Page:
This is what I want to see: the mothers and sons, fathers and daughters of every man, woman and child maimed and massacred in Jurassic World begin litigation proceedings. It’s pretty clear that Bryce Dallas Howard shouldn’t have been allowed to run a fairground full of teacup rides, let alone an island resort occupied by giant lizards from before the dawn of time. (Or giant birds. Whatever.) I want millions paid out in compensation. I want justice for #dinomeat. She’s lucky not to get some serious jail time.
Tales of Monkey Island:
Deep in the Caribbean… Guybrush Threepwood returns to the governor’s mansion from a night on the tiles. He stinks of grog and destitution. Between you and me, ever since he lost his hand, he’s been going at it a little too hard.
Elaine would be worried, but right now, she’s got bigger problems. She asks her husband to sit down. She found a cyst. It’s cancer. Not some magical pirate curse, not a charming postmodern comedy disease: cancer. Do you think that can be wiped away with an enchanted sea sponge? Because let me tell you, it can’t. That voodoo stuff is just a placebo. If this was as easy as mixing some spit and a rubber chicken in a juju bag, you don’t figure that we’d have it licked by now? The treatment Elaine needs isn’t going to be invented for another four hundred years, and even then the number of interventions is limited. Guybrush can sail an ocean of his own tears looking for answers if he likes. It won’t make a difference. She’s still going to die.
The Wolf Among Us:
The Wolf Among Us shattered our illusions about our favourite fairytales. Mr Toad was a cockney layabout; Georgie Porgy a pimp wearing a crimson necktie. The last fairytale left in Fabletown? Keynesian economics. I don’t see why making the rich poorer should make the poor richer. King Cole left because he knew tax-and-spend wasn’t working. He knew he’d have to make cuts. It’s time the citizens of Fabletown learned to work as hard as the Chinese.
That pig living in your apartment can get a job, for a start. What was his name, Bryan? Probably expects Bigbie and other hardworking fables to pay for his fat sow and kids, too. But in an age of austerity there are going to have to be sacrifices. And all I’m saying is: if I had him round for brunch, he wouldn’t be sitting at the table. He’d be in the frying pan.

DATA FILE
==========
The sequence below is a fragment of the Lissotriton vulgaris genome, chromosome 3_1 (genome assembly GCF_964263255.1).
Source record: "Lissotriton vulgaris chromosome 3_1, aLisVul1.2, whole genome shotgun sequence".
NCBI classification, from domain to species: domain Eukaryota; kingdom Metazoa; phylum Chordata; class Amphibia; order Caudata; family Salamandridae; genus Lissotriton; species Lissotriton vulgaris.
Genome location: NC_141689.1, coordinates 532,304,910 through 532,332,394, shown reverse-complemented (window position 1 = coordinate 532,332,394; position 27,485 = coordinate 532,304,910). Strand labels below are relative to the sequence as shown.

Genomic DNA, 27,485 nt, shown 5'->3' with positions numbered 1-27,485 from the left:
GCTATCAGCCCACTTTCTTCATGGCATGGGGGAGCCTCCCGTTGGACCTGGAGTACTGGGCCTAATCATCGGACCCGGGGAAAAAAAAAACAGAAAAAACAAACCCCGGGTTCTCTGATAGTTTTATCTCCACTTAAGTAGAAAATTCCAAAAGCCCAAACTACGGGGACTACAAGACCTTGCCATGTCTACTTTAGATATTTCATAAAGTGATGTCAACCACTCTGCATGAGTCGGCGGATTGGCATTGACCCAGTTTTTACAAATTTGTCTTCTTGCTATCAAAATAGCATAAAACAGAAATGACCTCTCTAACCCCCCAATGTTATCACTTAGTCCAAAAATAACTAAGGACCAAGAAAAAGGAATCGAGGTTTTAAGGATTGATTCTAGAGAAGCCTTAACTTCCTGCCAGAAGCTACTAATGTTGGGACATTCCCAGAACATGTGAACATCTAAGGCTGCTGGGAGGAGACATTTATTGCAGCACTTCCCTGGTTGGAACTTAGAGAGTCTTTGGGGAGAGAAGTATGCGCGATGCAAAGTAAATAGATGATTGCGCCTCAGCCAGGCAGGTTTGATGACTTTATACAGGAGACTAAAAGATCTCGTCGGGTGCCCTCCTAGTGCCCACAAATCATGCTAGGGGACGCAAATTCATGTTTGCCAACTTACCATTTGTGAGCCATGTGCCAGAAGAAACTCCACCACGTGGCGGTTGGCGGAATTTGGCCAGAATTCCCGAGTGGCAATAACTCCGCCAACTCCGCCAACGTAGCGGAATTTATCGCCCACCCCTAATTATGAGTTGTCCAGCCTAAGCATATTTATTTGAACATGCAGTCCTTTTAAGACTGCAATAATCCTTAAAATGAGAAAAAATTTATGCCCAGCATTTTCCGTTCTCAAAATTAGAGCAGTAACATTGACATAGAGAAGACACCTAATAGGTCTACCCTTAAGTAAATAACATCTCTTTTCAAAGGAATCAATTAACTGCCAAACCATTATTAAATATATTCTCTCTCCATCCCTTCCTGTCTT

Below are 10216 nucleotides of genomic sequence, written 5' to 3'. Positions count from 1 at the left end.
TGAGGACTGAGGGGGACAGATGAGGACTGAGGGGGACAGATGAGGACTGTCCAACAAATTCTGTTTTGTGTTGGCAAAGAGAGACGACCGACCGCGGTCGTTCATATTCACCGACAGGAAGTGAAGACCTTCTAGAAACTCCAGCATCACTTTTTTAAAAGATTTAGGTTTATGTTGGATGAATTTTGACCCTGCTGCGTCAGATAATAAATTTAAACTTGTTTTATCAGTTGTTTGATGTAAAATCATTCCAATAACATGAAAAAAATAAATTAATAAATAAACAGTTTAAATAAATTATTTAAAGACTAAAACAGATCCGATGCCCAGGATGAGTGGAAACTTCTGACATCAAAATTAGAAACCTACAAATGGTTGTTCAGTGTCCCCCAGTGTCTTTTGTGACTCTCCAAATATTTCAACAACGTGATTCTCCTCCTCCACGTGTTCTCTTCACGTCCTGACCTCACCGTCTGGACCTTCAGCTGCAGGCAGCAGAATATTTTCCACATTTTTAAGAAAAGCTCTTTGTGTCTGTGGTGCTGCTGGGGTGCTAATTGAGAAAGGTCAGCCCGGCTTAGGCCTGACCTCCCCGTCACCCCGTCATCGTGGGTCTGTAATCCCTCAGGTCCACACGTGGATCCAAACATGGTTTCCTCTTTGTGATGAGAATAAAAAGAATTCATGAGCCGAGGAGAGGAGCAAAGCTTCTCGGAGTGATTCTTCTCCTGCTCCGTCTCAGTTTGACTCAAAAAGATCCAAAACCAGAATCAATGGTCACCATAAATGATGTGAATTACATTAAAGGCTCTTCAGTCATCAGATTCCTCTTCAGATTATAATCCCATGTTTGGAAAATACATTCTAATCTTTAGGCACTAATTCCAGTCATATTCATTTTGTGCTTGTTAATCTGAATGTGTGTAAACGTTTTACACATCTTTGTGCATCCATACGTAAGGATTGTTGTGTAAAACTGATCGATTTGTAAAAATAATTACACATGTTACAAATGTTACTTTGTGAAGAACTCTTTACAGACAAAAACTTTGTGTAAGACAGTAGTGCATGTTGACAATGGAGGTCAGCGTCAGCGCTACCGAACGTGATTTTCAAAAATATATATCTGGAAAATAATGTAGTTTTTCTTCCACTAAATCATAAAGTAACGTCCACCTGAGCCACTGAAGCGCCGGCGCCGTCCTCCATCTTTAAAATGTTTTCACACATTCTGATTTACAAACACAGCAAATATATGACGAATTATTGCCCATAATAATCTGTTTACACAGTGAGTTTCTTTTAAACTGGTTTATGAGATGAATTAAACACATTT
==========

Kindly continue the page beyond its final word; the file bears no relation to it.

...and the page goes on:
Tales from the Borderlands:
Turning Borderlands into an adventure game was a fantastic idea. So why stop there? So many FPSs are crying out for the same treatment. Tales from the Halo. Tales from the Half Life. Tales from the Doom. Let’s make ‘em and mash ‘em together, Avengers-style. What do you suppose all those big, silent protagonists talk about when they get together for a cold brewski? Must be a fun bunch to hang out with. Here they are propping up the bar, staring into the middle distance, remembering how it felt to kill and kill again. They’ve seen things we can’t conceive and they can’t forget. You think the barkeep makes them leave their plasma rifles by the door? I bet Gordon Freeman has so much fun with his gravity gun at parties, especially the big one that lets you lift up whole people! If I had one of those, things would be very different around here, let me tell you.
Game of Thrones:
This is how season two starts:
You turn up in Flea Bottom one bitingly cold afternoon in winter, wrapped up in a fancy cloak made from gold brocade. Find some scabby pipsqueak kid on the run from his master, hold him tight by the shoulders, and say this: “Everything will be okay. Life is hard for you in the olden times, I know. But it’s going to get better. Any day now some bright spark will invent the zero – who knows, it could even be you! Soon after, we’re going to get calculus, the experimental method, the laws of physics, and evidence-based medicine. The Renaissance, the industrial revolution, and liberal democracy. Universal suffrage, can you imagine that? The theory of evolution! All of it is coming, bearing down on us all like an express train. I know that you don’t know what an express train is, but trust me, if you did, you’d agree that it’s a great metaphor. Just remember: all of this – slavery, war, famine, torture – all of it will be worth it, I promise. For Science.” Just pray that George RR Martin doesn’t die before he gets that far.
That’s all for now, until I see a pay cheque. Looking forward to hearing from you, TellTale. Keep up the good work.
With all my love,
P.S. Can we use Bobby Darin’s Clementine as the theme song for season three of The Walking Dead? Come on, please? It’ll be sweet.
 Of course, if we lived in the Day of the Tentacle universe, we could go back in time and find out. Not that I would want to, mind. I’m barely keeping it together as it is. The last thing I need is 2016 Me embarking on a programme of intensive self-improvement, messing around with cause and effect. That’s about as much fun as untangling kite strings, except one of those strings is your parents having sex. Not something I like to think about. Well, maybe sometimes. But only to check that I’m really alive.